Walking from a restaurant this afternoon, I ran into an old schoolmate (loosely put). I hadn’t seen her for almost 20 years and barely recognized her; but she yelled out my name like I’d forgotten to pay back some lunch money in 1986.

“Andy Clark!” Yes, I used to and still occasionally go by that. “What the hell are you up to?” she blurted across the parking lot.

I’d forgotten how loud she was. “Uh, hi Trish.”

“I heard you were living in Boston ‘er sumthin’. What the f—‘s up with that?”

Redirecting my pace toward her – simply to shorten the distance sound waves would have to carry – I looked around the parking lot to see if anyone I knew was around…

“No,” I calmly responded, “That was just a year of college. I moved back to Des Moines in ’91.”

“Huh.” She grunted. “Have you talked to Jimmy or Darryl lately? These were two “mutual friends” from the good ol’ days.

“No, I haven’t talked to those guys since high school. Anyway, I think Darryl is in jail…”

And without pause, she rolled into, “I hear Stephanie is getting divorced again, too! What the…”

…and the conversation went on like that for about ten minutes. Eventually, the conversation waned down to a bunch of “sighs” and “humph” sounds… I even found myself looking around and kicking rocks into a near by gutter opening… We’d both realized that we no longer had anything in common, and were better off just moseying on our own ways.

Sad? Frustrating? More like revealing.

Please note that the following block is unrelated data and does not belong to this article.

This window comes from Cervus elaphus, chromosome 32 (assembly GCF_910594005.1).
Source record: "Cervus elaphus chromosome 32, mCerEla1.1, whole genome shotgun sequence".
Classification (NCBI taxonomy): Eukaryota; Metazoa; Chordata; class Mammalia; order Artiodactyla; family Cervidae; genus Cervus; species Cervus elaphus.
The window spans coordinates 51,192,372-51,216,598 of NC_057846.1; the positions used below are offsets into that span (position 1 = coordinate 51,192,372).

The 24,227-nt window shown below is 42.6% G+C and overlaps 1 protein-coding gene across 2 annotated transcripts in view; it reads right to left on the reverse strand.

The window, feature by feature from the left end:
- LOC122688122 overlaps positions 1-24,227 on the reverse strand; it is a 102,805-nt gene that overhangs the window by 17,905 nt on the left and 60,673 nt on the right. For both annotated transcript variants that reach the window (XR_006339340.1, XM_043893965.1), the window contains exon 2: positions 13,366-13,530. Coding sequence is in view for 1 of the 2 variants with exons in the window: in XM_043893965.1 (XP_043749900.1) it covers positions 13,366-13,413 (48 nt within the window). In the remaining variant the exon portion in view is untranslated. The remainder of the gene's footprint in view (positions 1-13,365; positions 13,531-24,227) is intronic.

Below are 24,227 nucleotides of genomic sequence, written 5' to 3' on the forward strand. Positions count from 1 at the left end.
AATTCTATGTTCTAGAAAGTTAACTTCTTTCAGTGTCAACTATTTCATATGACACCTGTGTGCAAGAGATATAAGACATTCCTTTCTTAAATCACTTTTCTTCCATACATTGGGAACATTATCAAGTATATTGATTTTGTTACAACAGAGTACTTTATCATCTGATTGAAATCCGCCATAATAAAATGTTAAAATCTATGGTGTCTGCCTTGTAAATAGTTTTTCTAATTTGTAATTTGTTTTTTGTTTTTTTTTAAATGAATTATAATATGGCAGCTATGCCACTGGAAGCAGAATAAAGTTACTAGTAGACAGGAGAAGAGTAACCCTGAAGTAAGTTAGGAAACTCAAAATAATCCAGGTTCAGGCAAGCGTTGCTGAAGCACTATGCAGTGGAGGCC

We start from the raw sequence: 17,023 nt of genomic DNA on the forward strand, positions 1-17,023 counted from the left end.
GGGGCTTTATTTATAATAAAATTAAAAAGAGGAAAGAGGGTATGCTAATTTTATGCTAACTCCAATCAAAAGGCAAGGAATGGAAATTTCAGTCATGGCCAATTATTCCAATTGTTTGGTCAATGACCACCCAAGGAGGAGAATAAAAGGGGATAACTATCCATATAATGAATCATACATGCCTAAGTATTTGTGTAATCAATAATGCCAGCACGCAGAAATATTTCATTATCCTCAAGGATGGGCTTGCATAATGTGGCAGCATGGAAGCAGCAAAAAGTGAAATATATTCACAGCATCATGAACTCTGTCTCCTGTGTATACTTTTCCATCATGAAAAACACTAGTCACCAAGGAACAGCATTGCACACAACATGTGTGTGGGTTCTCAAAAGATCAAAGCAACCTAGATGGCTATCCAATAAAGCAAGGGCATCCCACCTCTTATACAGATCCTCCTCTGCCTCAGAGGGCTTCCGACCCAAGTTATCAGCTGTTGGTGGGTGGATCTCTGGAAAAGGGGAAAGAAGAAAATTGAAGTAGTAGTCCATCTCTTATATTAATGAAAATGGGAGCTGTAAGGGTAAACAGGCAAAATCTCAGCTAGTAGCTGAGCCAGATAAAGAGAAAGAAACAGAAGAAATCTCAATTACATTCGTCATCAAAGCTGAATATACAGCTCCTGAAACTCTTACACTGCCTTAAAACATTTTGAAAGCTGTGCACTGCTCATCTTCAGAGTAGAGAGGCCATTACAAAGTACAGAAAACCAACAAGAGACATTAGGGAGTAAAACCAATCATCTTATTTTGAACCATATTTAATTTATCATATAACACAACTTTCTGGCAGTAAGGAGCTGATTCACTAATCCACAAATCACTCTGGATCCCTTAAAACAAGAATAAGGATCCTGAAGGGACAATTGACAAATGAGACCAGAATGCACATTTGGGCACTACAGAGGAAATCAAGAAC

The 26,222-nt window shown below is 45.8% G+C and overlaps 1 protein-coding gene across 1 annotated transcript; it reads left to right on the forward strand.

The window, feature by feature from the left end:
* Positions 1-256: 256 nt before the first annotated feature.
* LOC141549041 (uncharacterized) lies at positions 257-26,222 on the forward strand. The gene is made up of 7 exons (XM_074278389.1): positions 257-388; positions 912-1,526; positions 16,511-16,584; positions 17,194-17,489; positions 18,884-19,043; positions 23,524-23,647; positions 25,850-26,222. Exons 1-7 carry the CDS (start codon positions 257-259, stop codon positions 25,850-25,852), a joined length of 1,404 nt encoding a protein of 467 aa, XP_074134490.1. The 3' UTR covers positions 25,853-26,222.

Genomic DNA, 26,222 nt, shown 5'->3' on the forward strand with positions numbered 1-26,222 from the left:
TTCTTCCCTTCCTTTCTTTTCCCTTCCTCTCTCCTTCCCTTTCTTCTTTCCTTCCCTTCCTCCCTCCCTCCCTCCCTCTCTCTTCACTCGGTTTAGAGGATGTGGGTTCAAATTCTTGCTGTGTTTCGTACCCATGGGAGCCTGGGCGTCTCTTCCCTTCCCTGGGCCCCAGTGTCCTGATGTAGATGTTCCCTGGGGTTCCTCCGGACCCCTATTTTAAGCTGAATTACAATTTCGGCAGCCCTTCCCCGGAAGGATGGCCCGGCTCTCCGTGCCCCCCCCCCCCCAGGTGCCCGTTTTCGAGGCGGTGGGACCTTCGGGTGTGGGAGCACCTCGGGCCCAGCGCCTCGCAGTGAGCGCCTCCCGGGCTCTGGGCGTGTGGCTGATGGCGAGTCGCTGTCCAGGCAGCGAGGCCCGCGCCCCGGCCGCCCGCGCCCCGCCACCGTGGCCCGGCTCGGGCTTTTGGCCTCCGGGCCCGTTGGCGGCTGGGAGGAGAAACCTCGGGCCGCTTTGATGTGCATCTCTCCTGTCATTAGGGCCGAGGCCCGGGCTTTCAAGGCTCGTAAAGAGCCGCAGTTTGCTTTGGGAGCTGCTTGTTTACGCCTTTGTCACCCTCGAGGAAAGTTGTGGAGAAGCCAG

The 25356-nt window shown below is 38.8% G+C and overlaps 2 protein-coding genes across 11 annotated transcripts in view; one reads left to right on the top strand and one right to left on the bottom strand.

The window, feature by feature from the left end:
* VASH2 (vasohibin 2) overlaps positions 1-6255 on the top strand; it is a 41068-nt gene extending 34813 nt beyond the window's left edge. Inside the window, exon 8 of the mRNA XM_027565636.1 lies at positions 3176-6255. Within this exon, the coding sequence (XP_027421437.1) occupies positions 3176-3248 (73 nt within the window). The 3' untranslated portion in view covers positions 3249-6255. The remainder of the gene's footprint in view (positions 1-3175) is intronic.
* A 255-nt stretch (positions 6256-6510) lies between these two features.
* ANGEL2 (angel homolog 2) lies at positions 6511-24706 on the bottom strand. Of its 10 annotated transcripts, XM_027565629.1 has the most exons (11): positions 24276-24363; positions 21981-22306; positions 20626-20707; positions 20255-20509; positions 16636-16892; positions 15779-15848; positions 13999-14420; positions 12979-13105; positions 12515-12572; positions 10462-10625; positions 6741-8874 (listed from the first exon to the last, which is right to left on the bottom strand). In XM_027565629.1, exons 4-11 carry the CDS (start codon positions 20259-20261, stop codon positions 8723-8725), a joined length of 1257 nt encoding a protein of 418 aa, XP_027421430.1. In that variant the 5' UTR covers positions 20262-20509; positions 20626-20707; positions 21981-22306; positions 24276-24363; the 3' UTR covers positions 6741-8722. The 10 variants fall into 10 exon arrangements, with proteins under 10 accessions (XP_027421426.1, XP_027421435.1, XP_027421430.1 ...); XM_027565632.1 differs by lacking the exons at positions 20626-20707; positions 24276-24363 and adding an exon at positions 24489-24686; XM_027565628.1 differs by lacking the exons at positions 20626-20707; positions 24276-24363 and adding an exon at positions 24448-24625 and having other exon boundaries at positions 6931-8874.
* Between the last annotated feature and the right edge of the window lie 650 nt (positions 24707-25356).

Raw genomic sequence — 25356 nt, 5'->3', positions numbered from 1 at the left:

So, why the short peek into my (somewhat) bizarre lunch hour? Proof that growth isn’t always universal.

Face it. Your business is going to grow – if anything, it’s bound to evolve. We all have “those clients” that we hold on to for one reason or another – whether it’s because they’ve simply been around since the “good ‘ol days,” or, they’re just really nice folks. But as your company transitions, your clients should do the same.

Look at your client list. If they all don’t fit your profile of a perfect client – an integral part of your company brand – then you may have to consider moving on (without them).

I can guarantee that you don’t do business the same way you did 20, 10, or even 5 years ago. Brands evolve (for good or bad), and your client list should as well.

If there are clients that make you (or anyone in the company) roll your eyes, do you think it’s time to evaluate that relationship? You may have evolved. The client may have evolved. Maybe not.

And a side note to Trish – sorry about Puckey and ZoZo… I’m sure the dawgs will survive.

Keep Cooking
Andrew B. Clark
— The Brand Chef